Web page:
maandag 25 mei 2015

Know the facts: thyroid disorder hypothyroidism

International Thyroid Awareness Week May 25-31, 2015 (#ITAW2015)


More than 300 million people worldwide have some form of thyroid disorder and, despite being very common, thyroid disorders may go undiagnosed for many years in some patients. 1 2 3

We may excuse feeling tired or depressed, ongoing constipation, lack of concentration or unexplained weight gain as a consequence of stress or even getting older, and as a result, many people may endure the most common, but simply treated thyroid disorder called hypothyroidism – also known as an underactive thyroid gland. 4 5 6

Thyroid disorders can have a significant impact on a person’s quality of life. It’s important that people are aware of the signs and symptoms of thyroid disorder and seek help for the condition. 3


What are thyroid disorders?

Thyroid disorders are conditions that affect the thyroid gland, which has the important role of regulating numerous metabolic processes throughout the body. Different types of thyroid disorders affect either the structure or function of the thyroid gland. There are two main functional disorders of the thyroid gland - hypothyroidism and hyperthyroidism. 7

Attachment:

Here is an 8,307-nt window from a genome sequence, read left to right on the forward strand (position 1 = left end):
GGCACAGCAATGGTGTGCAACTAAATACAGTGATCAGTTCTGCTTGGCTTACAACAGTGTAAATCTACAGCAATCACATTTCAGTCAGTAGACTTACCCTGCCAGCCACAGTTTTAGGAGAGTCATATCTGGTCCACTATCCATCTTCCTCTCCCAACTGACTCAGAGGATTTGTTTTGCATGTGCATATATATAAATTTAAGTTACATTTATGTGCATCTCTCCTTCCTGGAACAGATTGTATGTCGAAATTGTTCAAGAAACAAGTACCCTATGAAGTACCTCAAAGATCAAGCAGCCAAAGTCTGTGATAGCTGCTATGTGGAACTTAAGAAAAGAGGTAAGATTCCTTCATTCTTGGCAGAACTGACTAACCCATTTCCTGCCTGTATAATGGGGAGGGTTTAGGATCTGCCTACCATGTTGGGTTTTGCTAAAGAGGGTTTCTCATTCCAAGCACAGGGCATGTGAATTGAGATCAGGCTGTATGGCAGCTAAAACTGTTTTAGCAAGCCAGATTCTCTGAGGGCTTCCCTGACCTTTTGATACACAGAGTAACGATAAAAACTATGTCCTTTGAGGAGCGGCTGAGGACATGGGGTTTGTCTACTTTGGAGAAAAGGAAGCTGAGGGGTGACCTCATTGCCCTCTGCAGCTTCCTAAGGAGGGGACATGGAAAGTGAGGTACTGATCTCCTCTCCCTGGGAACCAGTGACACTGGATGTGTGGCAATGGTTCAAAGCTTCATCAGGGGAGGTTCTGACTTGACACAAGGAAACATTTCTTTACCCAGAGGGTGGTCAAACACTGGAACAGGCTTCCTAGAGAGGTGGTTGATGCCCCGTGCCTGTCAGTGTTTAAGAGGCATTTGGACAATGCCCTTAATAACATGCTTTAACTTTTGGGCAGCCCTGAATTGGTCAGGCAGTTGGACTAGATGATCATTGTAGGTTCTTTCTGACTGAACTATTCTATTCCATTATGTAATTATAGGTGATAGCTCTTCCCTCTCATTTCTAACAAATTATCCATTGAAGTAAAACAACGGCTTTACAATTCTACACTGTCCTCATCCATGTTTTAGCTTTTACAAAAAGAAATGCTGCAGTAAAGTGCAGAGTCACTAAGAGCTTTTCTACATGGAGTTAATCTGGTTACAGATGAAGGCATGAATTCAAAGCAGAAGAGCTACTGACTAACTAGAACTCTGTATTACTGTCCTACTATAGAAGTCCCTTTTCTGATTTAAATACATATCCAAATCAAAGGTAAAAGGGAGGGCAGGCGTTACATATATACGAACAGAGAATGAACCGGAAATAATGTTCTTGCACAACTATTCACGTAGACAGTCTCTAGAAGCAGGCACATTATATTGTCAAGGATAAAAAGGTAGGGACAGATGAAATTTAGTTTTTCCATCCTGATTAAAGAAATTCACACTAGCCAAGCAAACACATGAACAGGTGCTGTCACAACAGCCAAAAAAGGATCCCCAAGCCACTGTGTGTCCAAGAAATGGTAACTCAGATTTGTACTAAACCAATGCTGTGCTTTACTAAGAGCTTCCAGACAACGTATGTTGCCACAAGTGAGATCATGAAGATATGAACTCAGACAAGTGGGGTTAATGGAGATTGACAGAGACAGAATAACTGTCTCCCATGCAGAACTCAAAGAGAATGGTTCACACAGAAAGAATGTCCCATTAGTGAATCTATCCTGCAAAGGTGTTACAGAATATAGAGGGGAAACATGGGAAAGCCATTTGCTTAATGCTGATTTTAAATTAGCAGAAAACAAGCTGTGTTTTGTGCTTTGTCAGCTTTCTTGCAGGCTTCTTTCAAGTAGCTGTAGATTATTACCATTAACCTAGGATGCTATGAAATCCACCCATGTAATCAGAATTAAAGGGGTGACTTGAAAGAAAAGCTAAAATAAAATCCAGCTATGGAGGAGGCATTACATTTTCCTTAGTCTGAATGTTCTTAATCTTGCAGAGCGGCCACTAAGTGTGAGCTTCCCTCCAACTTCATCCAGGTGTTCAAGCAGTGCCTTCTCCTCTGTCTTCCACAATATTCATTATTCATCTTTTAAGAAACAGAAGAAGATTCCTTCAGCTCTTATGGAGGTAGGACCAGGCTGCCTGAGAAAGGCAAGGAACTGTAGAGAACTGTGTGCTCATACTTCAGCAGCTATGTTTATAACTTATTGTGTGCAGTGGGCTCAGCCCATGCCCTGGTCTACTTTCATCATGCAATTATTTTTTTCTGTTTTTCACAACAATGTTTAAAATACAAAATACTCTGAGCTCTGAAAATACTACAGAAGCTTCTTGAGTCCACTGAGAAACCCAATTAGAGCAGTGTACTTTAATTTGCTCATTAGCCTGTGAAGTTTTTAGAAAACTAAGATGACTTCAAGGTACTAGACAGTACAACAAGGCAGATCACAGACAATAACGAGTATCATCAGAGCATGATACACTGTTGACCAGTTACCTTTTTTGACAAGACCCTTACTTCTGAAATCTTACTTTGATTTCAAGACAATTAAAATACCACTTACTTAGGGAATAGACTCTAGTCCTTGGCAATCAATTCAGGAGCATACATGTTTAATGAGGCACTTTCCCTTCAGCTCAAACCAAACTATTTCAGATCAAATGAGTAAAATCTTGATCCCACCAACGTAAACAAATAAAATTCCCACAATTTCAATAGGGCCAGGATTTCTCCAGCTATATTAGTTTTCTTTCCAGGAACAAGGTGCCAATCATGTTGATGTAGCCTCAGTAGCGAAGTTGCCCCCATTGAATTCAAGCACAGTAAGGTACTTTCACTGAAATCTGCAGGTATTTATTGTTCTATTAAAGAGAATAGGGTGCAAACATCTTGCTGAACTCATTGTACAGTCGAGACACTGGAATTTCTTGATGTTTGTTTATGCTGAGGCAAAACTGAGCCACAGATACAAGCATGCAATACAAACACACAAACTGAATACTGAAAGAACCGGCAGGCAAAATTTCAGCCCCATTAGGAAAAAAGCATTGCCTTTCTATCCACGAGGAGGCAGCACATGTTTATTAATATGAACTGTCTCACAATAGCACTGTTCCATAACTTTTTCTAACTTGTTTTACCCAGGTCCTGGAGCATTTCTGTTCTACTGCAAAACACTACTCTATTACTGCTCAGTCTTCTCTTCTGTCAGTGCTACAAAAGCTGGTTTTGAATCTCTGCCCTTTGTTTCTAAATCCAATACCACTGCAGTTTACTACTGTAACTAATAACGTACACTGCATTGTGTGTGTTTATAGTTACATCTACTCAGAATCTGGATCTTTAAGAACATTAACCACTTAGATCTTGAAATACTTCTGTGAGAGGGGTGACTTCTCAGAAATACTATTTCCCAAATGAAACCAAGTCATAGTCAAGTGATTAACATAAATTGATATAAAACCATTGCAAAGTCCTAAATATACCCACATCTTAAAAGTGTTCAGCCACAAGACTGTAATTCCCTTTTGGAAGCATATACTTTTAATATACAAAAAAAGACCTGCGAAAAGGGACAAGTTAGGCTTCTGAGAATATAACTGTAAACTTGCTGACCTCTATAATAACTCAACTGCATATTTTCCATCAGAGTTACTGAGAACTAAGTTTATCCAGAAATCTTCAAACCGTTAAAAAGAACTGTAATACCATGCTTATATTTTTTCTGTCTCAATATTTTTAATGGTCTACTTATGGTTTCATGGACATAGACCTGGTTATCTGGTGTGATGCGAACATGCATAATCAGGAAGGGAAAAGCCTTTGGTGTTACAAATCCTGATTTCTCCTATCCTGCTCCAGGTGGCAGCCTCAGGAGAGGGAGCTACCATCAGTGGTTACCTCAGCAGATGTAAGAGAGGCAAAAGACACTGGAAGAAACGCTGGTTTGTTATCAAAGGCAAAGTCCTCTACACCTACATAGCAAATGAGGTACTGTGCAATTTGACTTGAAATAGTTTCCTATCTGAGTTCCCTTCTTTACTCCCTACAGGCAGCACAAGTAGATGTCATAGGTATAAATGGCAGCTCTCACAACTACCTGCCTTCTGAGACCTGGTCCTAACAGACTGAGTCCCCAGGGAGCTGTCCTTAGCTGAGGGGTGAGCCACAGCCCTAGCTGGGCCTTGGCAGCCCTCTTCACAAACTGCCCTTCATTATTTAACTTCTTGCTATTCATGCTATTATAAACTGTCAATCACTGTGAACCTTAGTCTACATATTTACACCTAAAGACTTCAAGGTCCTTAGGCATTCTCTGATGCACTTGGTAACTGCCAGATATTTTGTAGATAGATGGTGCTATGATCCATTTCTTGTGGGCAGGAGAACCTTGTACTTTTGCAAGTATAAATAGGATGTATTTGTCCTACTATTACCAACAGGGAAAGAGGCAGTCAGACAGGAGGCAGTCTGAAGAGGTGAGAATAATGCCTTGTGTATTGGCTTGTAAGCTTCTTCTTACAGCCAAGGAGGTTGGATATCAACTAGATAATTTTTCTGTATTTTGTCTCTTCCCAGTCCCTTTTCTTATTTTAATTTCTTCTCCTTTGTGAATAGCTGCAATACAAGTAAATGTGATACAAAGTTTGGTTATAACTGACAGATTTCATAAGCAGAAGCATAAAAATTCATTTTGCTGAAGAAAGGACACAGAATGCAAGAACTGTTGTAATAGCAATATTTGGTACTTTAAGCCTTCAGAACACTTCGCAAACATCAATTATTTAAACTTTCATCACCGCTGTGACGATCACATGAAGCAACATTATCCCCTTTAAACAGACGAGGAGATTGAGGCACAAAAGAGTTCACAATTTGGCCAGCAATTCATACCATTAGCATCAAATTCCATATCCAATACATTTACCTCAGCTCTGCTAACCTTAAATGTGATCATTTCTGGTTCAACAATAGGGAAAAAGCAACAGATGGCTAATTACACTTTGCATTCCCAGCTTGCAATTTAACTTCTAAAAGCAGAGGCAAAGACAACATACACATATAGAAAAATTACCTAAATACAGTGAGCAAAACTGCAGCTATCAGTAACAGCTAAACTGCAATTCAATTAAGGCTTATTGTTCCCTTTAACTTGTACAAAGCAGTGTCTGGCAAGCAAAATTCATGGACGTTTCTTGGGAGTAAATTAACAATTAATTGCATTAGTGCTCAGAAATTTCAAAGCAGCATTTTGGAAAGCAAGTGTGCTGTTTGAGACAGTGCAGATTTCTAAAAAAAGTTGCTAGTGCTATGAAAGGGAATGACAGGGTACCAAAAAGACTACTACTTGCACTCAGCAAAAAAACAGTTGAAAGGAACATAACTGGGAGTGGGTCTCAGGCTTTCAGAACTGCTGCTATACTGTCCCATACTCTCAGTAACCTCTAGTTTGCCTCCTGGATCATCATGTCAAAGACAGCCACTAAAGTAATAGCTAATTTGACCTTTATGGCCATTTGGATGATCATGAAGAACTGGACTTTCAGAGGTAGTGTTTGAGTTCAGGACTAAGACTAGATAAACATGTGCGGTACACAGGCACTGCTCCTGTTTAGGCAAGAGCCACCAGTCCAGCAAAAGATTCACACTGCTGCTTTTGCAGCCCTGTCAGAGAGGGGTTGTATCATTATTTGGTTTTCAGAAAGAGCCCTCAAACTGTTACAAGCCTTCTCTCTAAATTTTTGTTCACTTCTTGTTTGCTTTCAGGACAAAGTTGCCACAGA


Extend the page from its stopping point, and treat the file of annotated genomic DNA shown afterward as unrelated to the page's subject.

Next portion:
What is the thyroid gland?

The thyroid gland is a small, butterfly-shaped organ located in front of the windpipe that plays a key role in regulating many of the body’s functions.

The thyroid gland makes and releases thyroid hormones into the blood which regulate the body’s metabolism. 9 These hormones are essential for the proper functioning of all bodily tissues and organs. They enable the body to use its stores of energy efficiently to keep the body warm and ensure muscles work properly. 8

What is hypothyroidism?

Hypothyroidism is an underactive thyroid gland that does not produce enough thyroid hormones to keep the body running normally. 8

What are the symptoms of hypothyroidism?

Recognizing hypothyroidism is difficult due to seemingly insignificant symptoms that develop gradually and can be mistaken for other conditions, often resulting in delays in diagnosis. 3 6

Patients with hypothyroidism (underactive thyroid) may present with non-specific physical and mental symptoms including: 4 9
  • Fatigue / drowsiness
  • Increased sensitivity to cold
  • Muscle and joint pain
  • Weight gain despite lifestyle control (sensible diet and exercise)
  • Depression
  • Constipation
  • Abnormal menstrual periods and / or fertility problems
  • Thin and brittle hair or fingernails and / or dry flaky skin
  • Puffy face, hands and feet
  • Decreased libido

Who is at risk of hypothyroidism?

Hypothyroidism is ten times more common in women than in men and there are certain times in a woman’s life that make her more vulnerable. 10
  • It is estimated that about 5% of pregnant women develop hypothyroidism. 11  
  • Furthermore, 7% of new mothers who have not been previously diagnosed with hypothyroidism can develop problems with their thyroid within the first year after having their baby. 12
  • Menopausal women who suffer from symptoms, including fatigue, depression, abnormal menstrual periods and sleep disturbances, may have undiagnosed hypothyroidism. 13

There are a number of different causes of hypothyroidism 8, including: